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Young v. Department of Treasury, IRS

United States District Court, W.D. Tennessee, Western Division

December 11, 2019

TERESA YOUNG, Plaintiff,
v.
DEPARTMENT OF THE TREASURY, IRS, and STEVEN T. MNUCHIN, SECRETARY, Defendants.

          ORDER DENYING PLAINTIFF'S MOTION FOR RECONSIDERATION

          THOMAS L. PARKER UNITED STATES DISTRICT JUDGE

         Pro se Plaintiff, Teresa Young, moves the Court to reconsider its order denying her motion for a new mediator based on new events arising after the Court's initial order. (ECF No. 56.) The Court held a status conference on December 10, 2019, to address the motion. (ECF No. 63.) Plaintiff and counsel for the Defendants were present at the status conference and Jerry Potter, the court-appointed mediator, appeared by telephone. For the reasons stated below and for the reasons stated in open court, the Court DENIES Plaintiff's motion to reconsider.

         LEGAL STANDARD

         The Sixth Circuit treats a motion for reconsideration as a motion to alter or amend the judgment in districts that do not have local rules on such a motion. In re Greektown Holdings, LLC, 728 F.3d 567, 574 (6th Cir. 2013) (“Treating a motion for reconsideration as a motion to alter or amend the judgment makes sense when a party files a document titled ‘Motion for Reconsideration' in a district that does not have a local rule providing for such a motion.”). A district court may grant a motion for reconsideration or a motion to alter or amend a judgment only when there is “(1) a clear error of law; (2) newly discovered evidence; (3) an intervening change in controlling law; or (4) a need to prevent manifest injustice.” Henderson v. Walled Lake Consol. Sch., 469 F.3d 479, 496 (6th Cir. 2005).

         DISCUSSION

         Plaintiff argues that several incidents with Potter show that he is biased or prejudiced against her. So she argues the Court should disqualify or replace Potter as the mediator. The Court takes each alleged incident in turn to determine whether these new incidents justify the Court reconsidering its previous order.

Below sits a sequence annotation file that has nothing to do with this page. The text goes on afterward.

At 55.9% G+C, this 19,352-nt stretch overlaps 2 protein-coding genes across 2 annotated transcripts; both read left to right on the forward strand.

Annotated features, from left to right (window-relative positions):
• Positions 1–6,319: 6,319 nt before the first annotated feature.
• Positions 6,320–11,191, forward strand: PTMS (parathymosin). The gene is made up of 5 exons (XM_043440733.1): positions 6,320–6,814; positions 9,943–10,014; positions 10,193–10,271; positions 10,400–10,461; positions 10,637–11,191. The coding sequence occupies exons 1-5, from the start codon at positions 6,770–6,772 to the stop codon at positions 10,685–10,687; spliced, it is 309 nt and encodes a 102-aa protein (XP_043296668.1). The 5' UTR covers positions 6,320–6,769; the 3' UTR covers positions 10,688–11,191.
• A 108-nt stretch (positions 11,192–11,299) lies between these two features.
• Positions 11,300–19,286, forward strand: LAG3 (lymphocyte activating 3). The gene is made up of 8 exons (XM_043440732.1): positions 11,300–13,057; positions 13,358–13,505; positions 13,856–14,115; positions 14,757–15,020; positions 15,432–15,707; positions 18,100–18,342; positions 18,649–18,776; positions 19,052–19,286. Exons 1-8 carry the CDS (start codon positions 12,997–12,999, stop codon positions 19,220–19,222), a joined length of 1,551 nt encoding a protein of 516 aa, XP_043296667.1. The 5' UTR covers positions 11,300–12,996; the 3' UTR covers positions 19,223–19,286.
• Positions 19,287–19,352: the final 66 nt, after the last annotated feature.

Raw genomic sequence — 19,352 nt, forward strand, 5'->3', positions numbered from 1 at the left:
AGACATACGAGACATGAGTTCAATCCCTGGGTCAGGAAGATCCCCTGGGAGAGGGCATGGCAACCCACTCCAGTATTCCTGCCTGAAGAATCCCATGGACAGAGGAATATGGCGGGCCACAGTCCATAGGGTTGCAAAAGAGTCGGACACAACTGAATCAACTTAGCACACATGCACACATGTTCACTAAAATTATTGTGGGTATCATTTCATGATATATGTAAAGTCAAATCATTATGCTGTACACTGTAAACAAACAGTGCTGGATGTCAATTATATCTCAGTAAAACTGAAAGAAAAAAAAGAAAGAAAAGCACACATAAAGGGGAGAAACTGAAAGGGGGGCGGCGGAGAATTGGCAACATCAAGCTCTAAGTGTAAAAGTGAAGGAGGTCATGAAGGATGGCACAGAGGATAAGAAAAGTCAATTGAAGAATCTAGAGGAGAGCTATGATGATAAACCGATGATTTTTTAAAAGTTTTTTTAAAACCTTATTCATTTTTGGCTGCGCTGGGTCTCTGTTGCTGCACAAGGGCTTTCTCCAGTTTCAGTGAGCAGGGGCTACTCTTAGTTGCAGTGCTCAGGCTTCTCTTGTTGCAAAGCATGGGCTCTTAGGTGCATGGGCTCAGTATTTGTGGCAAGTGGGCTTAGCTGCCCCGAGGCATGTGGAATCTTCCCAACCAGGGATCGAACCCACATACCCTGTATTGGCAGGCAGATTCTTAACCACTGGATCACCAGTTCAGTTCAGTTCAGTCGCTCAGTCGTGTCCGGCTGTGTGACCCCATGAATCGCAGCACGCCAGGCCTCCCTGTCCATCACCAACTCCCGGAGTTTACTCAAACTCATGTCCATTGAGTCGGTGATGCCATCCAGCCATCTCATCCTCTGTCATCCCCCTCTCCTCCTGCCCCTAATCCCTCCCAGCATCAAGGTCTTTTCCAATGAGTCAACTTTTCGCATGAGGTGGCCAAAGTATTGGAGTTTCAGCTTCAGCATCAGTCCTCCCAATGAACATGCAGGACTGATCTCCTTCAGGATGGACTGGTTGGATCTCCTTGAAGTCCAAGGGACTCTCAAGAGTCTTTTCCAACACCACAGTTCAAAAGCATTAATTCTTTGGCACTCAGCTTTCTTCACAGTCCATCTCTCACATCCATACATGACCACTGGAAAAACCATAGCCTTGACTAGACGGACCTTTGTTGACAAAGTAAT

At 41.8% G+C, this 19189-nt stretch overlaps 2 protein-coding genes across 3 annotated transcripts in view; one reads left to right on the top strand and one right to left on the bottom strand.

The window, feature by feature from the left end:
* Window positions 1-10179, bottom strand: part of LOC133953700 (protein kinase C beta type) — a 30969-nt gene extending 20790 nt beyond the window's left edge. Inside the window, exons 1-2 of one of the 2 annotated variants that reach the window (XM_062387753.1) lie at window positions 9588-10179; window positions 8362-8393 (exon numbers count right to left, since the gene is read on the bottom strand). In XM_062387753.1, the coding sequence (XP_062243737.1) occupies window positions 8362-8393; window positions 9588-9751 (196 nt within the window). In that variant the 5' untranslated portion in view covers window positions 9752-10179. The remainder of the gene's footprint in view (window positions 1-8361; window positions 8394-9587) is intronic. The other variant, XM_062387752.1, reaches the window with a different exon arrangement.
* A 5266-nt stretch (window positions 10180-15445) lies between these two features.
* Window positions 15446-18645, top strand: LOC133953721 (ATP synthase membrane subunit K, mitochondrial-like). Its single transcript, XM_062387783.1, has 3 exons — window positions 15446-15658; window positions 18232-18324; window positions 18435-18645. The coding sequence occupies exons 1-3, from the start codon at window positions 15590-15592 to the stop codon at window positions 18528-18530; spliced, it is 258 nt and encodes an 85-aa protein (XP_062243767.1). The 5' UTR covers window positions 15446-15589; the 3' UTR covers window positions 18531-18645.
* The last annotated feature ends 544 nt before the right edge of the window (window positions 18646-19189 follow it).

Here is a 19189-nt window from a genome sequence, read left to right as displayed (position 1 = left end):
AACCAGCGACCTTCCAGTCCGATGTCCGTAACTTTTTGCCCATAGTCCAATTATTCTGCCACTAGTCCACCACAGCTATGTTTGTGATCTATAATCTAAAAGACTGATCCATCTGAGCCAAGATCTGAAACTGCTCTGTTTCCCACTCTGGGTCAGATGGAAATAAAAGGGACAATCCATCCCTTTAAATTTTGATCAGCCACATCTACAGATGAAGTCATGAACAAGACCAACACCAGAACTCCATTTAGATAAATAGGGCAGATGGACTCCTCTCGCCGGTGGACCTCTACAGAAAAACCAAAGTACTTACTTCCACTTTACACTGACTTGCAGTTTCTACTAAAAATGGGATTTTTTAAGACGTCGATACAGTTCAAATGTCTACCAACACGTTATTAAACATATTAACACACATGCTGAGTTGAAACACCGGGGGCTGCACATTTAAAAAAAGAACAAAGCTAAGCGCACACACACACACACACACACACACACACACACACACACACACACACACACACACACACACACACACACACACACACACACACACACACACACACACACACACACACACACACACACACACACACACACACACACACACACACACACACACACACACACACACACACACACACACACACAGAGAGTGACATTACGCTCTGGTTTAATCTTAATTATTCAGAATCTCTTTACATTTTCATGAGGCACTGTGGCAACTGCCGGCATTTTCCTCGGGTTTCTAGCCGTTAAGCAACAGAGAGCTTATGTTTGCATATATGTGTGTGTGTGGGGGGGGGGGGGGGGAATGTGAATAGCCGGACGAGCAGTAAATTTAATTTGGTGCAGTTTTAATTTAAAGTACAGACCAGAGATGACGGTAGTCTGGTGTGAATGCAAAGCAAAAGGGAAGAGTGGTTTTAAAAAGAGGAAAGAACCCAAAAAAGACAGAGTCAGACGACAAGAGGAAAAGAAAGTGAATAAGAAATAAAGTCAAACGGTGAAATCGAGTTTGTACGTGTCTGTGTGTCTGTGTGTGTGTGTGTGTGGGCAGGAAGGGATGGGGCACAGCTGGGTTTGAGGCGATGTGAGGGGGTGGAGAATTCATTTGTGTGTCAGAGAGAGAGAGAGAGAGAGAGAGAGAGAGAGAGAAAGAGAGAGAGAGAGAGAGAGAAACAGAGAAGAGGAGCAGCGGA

First, Plaintiff claims that Potter and his assistant have blocked her from communicating with them by email. (ECF No. 56 at PageID 405.) But this appears to have been a miscommunication between Plaintiff and Potter. During the conference, Potter informed the Court that neither he nor his assistant have ever blocked Plaintiff-or any other person for that matter-from emailing them. He also stated that he has never had any issues communicating with Plaintiff. And although Plaintiff's emails to Potter came back to her, Plaintiff mailed her supporting documentation to Potter's office by certified mail, which Potter both received and reviewed in preparation for the mediation.

         Potter also informed the Court, and Plaintiff confirmed, that they have been able to communicate by email in the time since she filed this motion. As a result, Plaintiff's motion to reconsider the Court's previous order and disqualify Potter for bias on this ground is DENIED as moot.

         Plaintiff next alleges that Potter scheduled mediation without confirming that the time was agreeable to both Plaintiff and her non-attorney support person. (ECF No. 56 at PageID 404.) At the status conference, Potter stated that he originally scheduled the mediation for Friday, December 13, 2019, at 9:30 a.m., but that he rescheduled it for 10:30 a.m. that same day to accommodate Plaintiff's requested start time. Plaintiff acknowledged that Potter had informed her of the rescheduled time and that she agreed to this date and time. Plaintiff's motion to disqualify Potter on this ground is therefore DENIED as moot.

         Finally, during the status conference, Plaintiff alleged that Potter failed to hold a telephone conference with her, as required by Chief Magistrate Judge Vescovo's order referring the case to mediation. (ECF No. 44 at PageID 358.) From the information elicited during the conference, Potter and Plaintiff suffered from miscommunications about her desire to and their availability to hold a pre-mediation telephone conference. Potter stated that he was willing to conduct the telephone conference on December 11, 2019 at 10:00 a.m., to which Plaintiff agreed. Plaintiff's motion to disqualify Potter on this ground is therefore DENIED.

         CONCLUSION

         For all these reasons, and for all other reasons stated in open court, this Court DENIES Plaintiff's motion for reconsideration on the Court's order denying her motion to disqualify Potter as the mediator assigned to her case.

         SO ...


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